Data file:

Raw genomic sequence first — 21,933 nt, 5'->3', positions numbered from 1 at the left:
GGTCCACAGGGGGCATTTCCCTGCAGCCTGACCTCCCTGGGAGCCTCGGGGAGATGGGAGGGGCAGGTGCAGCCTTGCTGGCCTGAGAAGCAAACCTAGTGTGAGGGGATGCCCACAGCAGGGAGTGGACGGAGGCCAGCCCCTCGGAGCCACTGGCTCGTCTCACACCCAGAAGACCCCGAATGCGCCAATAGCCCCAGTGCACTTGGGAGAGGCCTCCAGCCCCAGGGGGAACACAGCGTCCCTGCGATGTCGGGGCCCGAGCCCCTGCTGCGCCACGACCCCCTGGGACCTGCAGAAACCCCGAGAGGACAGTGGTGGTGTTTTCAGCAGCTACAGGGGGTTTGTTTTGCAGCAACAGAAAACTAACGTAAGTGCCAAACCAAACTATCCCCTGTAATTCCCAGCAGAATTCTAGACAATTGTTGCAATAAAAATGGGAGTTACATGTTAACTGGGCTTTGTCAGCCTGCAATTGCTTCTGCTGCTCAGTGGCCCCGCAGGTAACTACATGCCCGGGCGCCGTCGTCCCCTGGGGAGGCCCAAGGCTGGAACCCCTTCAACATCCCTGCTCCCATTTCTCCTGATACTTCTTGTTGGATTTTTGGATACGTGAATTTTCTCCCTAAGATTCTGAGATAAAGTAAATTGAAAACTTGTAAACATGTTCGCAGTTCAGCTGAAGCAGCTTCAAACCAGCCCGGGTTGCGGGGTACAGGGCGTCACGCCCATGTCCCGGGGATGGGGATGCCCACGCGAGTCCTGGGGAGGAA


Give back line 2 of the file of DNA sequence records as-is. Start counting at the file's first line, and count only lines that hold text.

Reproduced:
GGTCCACAGGGGGCATTTCCCTGCAGCCTGACCTCCCTGGGAGCCTCGGGGAGATGGGAGGGGCAGGTGCAGCCTTGCTGGCCTGAGAAGCAAACCTAGTGTGAGGGGATGCCCACAGCAGGGAGTGGACGGAGGCCAGCCCCTCGGAGCCACTGGCTCGTCTCACACCCAGAAGACCCCGAATGCGCCAATAGCCCCAGTGCACTTGGGAGAGGCCTCCAGCCCCAGGGGGAACACAGCGTCCCTGCGATGTCGGGGCCCGAGCCCCTGCTGCGCCACGACCCCCTGGGACCTGCAGAAACCCCGAGAGGACAGTGGTGGTGTTTTCAGCAGCTACAGGGGGTTTGTTTTGCAGCAACAGAAAACTAACGTAAGTGCCAAACCAAACTATCCCCTGTAATTCCCAGCAGAATTCTAGACAATTGTTGCAATAAAAATGGGAGTTACATGTTAACTGGGCTTTGTCAGCCTGCAATTGCTTCTGCTGCTCAGTGGCCCCGCAGGTAACTACATGCCCGGGCGCCGTCGTCCCCTGGGGAGGCCCAAGGCTGGAACCCCTTCAACATCCCTGCTCCCATTTCTCCTGATACTTCTTGTTGGATTTTTGGATACGTGAATTTTCTCCCTAAGATTCTGAGATAAAGTAAATTGAAAACTTGTAAACATGTTCGCAGTTCAGCTGAAGCAGCTTCAAACCAGCCCGGGTTGCGGGGTACAGGGCGTCACGCCCATGTCCCGGGGATGGGGATGCCCACGCGAGTCCTGGGGAGGAA